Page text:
Once a 3.5 mile long rail line, the QueensWay reimagines the long abandoned path as a new linear park and cultural greenway through the heart of Central Queens.
Through studying the site, it was found that while Queens had plenty of demand for public spaces and cultural programming, such opportunities were rare due to a deficiency in open space.
Informed by community-based planning initiatives, the current feasibility study looks at opportunities to convert a century-long neglected corridor into a publicly-accessible open space. Running through the neighborhoods of Rego Park, Forest Hills, Glendale, Richmond Hill, Woodhaven, and Ozone Park, the QueensWay connects adjacent communities to Forest Park, the borough's third largest park, through a set of paths that vary from trail, to ravine, to elevated infrastructure.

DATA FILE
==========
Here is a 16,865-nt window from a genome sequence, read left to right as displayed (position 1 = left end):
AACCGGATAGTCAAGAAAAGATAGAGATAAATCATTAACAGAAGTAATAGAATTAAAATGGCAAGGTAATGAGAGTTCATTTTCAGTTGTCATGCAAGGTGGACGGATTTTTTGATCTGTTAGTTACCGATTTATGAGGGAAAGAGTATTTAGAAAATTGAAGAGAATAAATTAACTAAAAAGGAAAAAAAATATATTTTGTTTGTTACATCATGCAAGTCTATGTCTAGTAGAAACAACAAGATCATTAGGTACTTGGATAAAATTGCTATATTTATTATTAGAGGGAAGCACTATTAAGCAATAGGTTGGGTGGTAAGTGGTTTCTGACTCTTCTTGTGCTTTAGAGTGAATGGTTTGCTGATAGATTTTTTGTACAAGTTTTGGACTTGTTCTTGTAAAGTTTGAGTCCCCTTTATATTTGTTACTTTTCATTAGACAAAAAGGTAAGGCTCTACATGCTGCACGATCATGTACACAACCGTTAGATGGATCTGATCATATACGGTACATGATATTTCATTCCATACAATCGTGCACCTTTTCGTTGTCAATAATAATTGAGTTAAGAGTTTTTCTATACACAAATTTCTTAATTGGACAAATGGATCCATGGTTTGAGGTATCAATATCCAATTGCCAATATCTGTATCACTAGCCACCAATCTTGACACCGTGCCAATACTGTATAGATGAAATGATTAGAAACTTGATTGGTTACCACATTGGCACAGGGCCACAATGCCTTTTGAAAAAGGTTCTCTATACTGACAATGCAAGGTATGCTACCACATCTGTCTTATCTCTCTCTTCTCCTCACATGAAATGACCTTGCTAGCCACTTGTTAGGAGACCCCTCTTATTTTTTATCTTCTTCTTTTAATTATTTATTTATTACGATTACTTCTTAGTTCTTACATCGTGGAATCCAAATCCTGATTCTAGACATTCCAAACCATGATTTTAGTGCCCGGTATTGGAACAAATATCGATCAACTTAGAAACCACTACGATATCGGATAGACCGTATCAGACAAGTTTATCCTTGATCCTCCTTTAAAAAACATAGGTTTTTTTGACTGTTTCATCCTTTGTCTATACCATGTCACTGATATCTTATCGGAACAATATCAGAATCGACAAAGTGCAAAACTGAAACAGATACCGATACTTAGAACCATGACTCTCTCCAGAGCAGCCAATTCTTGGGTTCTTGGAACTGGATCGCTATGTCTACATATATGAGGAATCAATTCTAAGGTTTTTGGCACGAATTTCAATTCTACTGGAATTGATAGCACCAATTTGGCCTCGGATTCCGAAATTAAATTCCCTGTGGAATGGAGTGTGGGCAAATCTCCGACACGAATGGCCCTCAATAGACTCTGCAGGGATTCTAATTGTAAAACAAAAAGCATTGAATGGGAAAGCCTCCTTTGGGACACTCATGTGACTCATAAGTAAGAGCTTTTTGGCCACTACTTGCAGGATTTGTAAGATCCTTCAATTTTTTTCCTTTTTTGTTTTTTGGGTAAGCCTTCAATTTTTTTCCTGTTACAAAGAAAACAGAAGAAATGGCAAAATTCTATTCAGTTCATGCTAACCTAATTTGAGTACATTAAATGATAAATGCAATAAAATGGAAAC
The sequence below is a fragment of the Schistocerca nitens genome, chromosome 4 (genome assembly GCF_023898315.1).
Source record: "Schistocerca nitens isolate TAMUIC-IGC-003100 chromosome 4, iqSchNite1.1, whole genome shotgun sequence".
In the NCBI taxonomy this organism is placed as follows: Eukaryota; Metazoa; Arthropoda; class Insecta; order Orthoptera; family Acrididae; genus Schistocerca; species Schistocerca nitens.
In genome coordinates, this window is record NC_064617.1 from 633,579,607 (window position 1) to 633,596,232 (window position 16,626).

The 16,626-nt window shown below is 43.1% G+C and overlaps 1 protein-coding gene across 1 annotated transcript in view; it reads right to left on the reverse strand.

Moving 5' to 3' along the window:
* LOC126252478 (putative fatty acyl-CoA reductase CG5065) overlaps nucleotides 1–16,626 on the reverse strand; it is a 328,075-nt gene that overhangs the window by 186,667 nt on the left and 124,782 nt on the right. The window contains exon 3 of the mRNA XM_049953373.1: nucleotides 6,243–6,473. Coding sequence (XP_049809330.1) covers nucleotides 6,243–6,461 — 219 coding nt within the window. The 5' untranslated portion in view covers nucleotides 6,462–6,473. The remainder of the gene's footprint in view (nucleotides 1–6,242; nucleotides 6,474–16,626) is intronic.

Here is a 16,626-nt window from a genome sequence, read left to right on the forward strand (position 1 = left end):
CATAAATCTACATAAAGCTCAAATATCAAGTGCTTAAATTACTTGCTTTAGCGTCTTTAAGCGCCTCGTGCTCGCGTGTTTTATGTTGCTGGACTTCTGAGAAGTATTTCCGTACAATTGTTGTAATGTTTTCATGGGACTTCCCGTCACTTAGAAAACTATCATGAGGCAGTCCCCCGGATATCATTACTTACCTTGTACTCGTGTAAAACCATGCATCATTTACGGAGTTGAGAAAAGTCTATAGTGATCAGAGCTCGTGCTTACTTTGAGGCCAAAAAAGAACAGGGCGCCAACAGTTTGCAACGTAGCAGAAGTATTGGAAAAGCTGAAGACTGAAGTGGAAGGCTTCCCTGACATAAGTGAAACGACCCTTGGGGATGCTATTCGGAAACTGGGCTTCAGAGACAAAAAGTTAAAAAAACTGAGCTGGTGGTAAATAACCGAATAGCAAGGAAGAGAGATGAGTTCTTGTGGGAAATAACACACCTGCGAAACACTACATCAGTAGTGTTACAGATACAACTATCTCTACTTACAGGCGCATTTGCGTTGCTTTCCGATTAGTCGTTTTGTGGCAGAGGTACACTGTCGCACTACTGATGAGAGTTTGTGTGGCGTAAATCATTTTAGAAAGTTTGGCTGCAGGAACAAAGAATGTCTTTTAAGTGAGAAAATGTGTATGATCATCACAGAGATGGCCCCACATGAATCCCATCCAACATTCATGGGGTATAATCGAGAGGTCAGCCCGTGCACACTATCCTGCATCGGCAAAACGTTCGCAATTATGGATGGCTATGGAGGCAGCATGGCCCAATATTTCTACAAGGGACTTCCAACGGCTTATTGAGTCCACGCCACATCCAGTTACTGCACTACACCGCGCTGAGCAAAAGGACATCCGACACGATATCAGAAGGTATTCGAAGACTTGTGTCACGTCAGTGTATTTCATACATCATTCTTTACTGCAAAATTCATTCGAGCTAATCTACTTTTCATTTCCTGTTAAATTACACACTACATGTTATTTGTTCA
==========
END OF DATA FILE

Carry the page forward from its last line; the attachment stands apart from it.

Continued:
The financial feasibility of the plan was also thoroughly considered as a way to keep the project grounded and realistic. Cost being one of the major factors in the viability of the plan, the final estimates demonstrated a modest budget for a project of the QueensWay's scale.
Working with DLANDStudio, the Trust for Public Land, and Friends of the QueensWay, recreational and educational activities were developed into a conceptual design with a consideration to safety, security, and impacts to the neighboring communities. The conceptual plan was released in 2014.